vera institute study
Coming of Age with Stop and Frisk: Experiences, Self-Perceptions, and Public Safety Implications at John Jay College-CUNY, October 17, 2013.  (Photo Credit: WNegron)

Despite these challenges, Fratello and Rengifo were able to uncover some of the corrosive effects of stop-and-frisk policing, especially on young people. They found that among the young people most stopped (between the ages of 13 and 25), trust in law enforcement is disturbingly low.  

  • 88 percent of young people surveyed believe that residents of their neighborhood do not trust the police.
  • Only four in 10 respondents said they would be comfortable seeking help from police if in trouble.
  • Young people who have been stopped more often in the past are less willing to report crimes, even when they themselves are the victims. Each additional stop in the span of a year is associated with an eight percent drop in the person’s likelihood of reporting a violent crime he or she might experience in the future (Coming to Age with Stop and Frisk: 89).

These findings present several troubling public safety implications.  For one, this population is most at risk of future victimization, therefore, its worrisome to consider they may feel like they have no where to turn if victimized. Secondly, they are also the ones for whom law enforcement needs to connect with in order to solve crimes and significantly improve safety in these neighborhoods.

Previous studies have found a similar level of distrust of law enforcement among urban youth of color.  In a series of qualitative interviews with urban youth in the United States, Canada, and Australia, Ruck and colleagues document that these young people were not only concerned about abusive treatment by police but were also resigned to it because they saw it as “inevitable and unlikely to change” (Ruck et al., 2008:20, “Youth experiences of surveillance. In M. Flynn & D.C. Brotherton).  However, other studies have shown that distrust of law enforcement can be spread through social networks and does not necessarily require direct contact with the criminal justice system (Menjívar & Bejarano, 2004, “Latino immigrants’ perceptions of crime and police authorities in the United States: A case study from the Phoenix Metropolitan area“). Clearly, this highlights the need for more research to discern between other factors which could give rise to distrust of law enforcement.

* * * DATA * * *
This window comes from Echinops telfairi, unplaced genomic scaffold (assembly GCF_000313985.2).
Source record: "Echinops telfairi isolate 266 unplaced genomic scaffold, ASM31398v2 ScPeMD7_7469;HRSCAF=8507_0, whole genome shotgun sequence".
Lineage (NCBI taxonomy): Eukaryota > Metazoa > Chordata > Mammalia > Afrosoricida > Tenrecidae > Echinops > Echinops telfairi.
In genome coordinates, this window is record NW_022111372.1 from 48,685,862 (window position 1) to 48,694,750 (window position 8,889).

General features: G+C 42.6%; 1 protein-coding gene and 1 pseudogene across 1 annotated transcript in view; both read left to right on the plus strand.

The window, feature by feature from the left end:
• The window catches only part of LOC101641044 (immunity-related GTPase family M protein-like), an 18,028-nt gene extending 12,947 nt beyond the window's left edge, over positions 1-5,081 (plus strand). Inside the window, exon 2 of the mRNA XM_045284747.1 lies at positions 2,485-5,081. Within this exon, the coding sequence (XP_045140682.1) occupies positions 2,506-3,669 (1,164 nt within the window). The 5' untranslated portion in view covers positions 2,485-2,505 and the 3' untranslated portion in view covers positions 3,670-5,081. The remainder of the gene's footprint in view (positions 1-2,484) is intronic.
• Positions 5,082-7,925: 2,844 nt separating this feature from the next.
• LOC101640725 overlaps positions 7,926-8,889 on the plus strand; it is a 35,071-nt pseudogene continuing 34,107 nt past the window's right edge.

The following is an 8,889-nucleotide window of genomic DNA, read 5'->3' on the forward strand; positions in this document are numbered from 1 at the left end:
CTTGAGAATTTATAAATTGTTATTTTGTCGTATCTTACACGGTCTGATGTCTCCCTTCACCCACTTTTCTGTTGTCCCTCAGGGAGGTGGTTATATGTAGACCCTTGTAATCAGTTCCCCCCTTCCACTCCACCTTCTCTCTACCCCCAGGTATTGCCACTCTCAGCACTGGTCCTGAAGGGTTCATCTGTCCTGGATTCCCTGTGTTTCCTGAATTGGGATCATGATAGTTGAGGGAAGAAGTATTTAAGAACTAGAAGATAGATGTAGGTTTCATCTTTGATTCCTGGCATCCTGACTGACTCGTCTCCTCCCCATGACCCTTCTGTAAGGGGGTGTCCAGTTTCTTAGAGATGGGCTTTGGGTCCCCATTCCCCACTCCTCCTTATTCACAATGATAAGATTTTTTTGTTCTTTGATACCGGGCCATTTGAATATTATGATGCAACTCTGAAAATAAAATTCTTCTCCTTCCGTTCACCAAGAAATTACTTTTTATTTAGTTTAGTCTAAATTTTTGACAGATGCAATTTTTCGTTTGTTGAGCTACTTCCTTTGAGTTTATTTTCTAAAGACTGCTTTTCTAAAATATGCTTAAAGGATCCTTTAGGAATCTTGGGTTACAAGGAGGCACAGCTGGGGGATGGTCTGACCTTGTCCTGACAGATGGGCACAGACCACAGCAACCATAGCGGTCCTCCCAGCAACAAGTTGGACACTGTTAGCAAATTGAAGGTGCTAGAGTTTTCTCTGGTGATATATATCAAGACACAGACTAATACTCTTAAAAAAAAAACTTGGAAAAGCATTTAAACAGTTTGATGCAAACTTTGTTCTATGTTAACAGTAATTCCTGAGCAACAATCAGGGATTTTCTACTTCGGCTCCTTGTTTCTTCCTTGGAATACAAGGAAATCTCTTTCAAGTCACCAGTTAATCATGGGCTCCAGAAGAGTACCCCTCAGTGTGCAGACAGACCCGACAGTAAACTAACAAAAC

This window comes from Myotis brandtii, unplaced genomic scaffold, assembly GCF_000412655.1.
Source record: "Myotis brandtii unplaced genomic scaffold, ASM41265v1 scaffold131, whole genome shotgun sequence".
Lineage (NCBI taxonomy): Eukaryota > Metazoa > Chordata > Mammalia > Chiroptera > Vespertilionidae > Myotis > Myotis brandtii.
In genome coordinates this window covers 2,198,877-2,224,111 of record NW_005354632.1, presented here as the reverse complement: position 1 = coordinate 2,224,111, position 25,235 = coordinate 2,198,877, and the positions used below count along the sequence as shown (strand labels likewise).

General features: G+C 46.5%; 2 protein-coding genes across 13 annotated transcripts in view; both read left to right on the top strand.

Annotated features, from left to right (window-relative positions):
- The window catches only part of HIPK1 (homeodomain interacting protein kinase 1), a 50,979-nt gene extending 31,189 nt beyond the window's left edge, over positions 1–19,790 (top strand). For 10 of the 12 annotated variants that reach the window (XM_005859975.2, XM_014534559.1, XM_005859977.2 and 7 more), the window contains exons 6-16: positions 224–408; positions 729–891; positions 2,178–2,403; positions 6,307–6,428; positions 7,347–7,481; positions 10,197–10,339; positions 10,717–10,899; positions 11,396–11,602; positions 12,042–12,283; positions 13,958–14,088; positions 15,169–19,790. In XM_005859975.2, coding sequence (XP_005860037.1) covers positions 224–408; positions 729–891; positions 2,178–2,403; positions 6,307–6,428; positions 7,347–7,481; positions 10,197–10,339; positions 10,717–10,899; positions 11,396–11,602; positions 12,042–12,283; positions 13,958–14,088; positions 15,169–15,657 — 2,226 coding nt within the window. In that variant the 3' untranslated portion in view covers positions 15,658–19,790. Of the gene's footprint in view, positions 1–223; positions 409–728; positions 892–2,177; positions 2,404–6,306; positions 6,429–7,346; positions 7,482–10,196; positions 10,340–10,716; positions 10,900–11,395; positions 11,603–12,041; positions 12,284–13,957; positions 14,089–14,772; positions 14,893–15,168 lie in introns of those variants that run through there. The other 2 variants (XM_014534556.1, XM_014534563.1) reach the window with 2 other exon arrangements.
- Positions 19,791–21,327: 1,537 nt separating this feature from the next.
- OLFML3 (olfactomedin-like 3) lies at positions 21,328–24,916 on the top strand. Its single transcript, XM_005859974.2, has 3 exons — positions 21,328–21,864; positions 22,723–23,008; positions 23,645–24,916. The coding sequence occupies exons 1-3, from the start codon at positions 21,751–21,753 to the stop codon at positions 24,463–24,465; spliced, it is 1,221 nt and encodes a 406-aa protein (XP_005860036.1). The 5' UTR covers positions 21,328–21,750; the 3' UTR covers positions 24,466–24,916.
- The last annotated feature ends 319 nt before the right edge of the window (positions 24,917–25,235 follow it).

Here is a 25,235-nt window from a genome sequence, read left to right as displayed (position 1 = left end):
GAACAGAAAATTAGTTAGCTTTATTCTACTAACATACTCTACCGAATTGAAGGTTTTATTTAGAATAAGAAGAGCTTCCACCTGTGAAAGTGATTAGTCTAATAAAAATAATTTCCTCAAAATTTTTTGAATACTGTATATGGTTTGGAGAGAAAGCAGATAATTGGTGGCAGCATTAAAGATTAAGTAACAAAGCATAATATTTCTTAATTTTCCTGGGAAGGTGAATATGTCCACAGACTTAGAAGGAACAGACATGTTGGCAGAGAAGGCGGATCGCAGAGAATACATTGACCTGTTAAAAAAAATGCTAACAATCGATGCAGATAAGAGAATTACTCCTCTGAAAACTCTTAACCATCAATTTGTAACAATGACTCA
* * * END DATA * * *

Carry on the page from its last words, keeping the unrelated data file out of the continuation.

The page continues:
stop and frisk nyc,

(See full infographic here)

Fratello and Rengifo include a set of timely recommendations in the Vera Institute report aimed at restoring trust and improving police-community relations. Most relevant for academics is their recommendation for the NYPD to partner with researchers to better understand the costs and benefits of various proactive policing strategies meant to replace stop-and-frisk.

Although academic-police partnerships are not new and reflect a growing trend toward “evidence-based” practice, it is not a relationship which comes easily for either police or researchers. In the article, “Partnerships with University-Based Researchers,” in a 2009 edition of The Police Chief Magazine, Sanders notes that although partnerships between law enforcement leaders and academic researchers have achieved much success and demonstrate long-term benefits for both, “only a small number of law enforcement agencies have actually reaped the benefits of research partnerships” (Sanders, 2009).   Other scholars describe these partnerships as filled with mutual misunderstanding that negatively impacts police-academic relationships and practices (Bradley and Nixon, 2009: “Ending the ‘dialogue of the deaf’: Evidence and policing policies“).

This research raises serious questions about the prospects for success of the proposed Academic Advisory Council, proposed by Judge Scheindlin.  This council is intended to engage in a community-based remedial process to develop sustainable reforms to the stop-and-frisk practices of the NYPD.” Scheindlin recruited Brooklyn Law School Professor I. Bennett Capers to be chair of the council, along with a dozen law professors from Columbia, Yale, Fordham, City University of New York (CUNY), Rutgers and Hofstra law schools, all of whom will serve in a pro bono capacity.

Although this Academic Advisory Council will set to play a large role in informing and shaping further police reforms, it is worth noting that other police-academic efforts at reform are underway.  One important new initiative is The Center for PolicingEquity.org, which seeks to promote police transparency and accountability by facilitating innovative research collaborations between law enforcement agencies and social scientists.

The Vera Institute report, Coming of Age with Stop and Frisk, by Fratello and Rengifo is a significant contribution to understanding the effects of stop-and-frisk policing, and there is much work to be done in documenting the effects of this practice, and in charting a new way forward.  The ruling by Judge Scheindlin makes it clear that the future of New York City is one without stop-and-frisk.  Academic researchers who are interested in this issue have a unique opportunity to help shape this future.


Digital Storytelling on Stop-And-Frisk